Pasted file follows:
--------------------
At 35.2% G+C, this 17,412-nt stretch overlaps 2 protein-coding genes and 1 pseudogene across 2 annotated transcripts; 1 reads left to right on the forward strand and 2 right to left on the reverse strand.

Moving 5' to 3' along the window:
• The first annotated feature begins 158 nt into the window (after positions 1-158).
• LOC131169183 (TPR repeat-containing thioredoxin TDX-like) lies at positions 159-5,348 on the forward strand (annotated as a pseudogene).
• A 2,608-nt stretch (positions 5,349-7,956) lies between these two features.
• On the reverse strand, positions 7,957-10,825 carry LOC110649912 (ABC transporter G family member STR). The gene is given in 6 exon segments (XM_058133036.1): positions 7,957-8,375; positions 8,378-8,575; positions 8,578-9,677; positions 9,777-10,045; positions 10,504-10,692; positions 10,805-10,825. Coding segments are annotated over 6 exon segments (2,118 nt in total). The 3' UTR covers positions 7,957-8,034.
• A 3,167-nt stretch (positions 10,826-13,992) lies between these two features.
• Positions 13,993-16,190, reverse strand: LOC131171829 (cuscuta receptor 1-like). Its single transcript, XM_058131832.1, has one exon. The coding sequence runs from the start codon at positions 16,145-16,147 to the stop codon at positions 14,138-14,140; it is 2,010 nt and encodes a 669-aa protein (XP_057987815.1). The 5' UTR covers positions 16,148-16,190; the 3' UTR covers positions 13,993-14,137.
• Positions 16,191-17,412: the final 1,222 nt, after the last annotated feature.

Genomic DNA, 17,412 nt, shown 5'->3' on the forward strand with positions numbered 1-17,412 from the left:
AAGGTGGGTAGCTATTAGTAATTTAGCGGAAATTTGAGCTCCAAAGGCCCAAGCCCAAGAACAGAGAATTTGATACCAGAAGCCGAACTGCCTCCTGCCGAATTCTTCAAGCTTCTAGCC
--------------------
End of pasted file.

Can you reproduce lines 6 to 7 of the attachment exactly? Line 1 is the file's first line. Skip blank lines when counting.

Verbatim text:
• On the reverse strand, positions 7,957-10,825 carry LOC110649912 (ABC transporter G family member STR). The gene is given in 6 exon segments (XM_058133036.1): positions 7,957-8,375; positions 8,378-8,575; positions 8,578-9,677; positions 9,777-10,045; positions 10,504-10,692; positions 10,805-10,825. Coding segments are annotated over 6 exon segments (2,118 nt in total). The 3' UTR covers positions 7,957-8,034.
• A 3,167-nt stretch (positions 10,826-13,992) lies between these two features.